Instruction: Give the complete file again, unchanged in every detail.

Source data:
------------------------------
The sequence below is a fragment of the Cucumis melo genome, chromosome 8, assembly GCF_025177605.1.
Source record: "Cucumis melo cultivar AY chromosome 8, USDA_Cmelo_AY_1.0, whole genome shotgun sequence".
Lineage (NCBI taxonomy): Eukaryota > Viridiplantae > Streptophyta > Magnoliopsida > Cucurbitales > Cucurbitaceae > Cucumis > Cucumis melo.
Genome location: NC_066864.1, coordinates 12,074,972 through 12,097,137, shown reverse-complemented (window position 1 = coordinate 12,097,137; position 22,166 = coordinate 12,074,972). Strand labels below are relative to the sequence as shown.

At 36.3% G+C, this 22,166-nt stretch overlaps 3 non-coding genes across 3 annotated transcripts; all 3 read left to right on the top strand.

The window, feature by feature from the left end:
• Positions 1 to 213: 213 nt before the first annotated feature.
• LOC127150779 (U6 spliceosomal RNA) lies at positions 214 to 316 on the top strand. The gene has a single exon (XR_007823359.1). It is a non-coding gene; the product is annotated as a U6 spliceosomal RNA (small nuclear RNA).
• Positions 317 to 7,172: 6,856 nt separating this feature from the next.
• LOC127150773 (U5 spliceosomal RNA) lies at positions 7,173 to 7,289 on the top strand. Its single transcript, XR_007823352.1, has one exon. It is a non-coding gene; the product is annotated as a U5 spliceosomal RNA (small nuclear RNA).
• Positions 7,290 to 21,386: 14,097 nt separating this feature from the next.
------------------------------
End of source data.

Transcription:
The sequence below is a fragment of the Cucumis melo genome, chromosome 8, assembly GCF_025177605.1.
Source record: "Cucumis melo cultivar AY chromosome 8, USDA_Cmelo_AY_1.0, whole genome shotgun sequence".
Lineage (NCBI taxonomy): Eukaryota > Viridiplantae > Streptophyta > Magnoliopsida > Cucurbitales > Cucurbitaceae > Cucumis > Cucumis melo.
Genome location: NC_066864.1, coordinates 12,074,972 through 12,097,137, shown reverse-complemented (window position 1 = coordinate 12,097,137; position 22,166 = coordinate 12,074,972). Strand labels below are relative to the sequence as shown.

At 36.3% G+C, this 22,166-nt stretch overlaps 3 non-coding genes across 3 annotated transcripts; all 3 read left to right on the top strand.

The window, feature by feature from the left end:
• Positions 1 to 213: 213 nt before the first annotated feature.
• LOC127150779 (U6 spliceosomal RNA) lies at positions 214 to 316 on the top strand. The gene has a single exon (XR_007823359.1). It is a non-coding gene; the product is annotated as a U6 spliceosomal RNA (small nuclear RNA).
• Positions 317 to 7,172: 6,856 nt separating this feature from the next.
• LOC127150773 (U5 spliceosomal RNA) lies at positions 7,173 to 7,289 on the top strand. Its single transcript, XR_007823352.1, has one exon. It is a non-coding gene; the product is annotated as a U5 spliceosomal RNA (small nuclear RNA).
• Positions 7,290 to 21,386: 14,097 nt separating this feature from the next.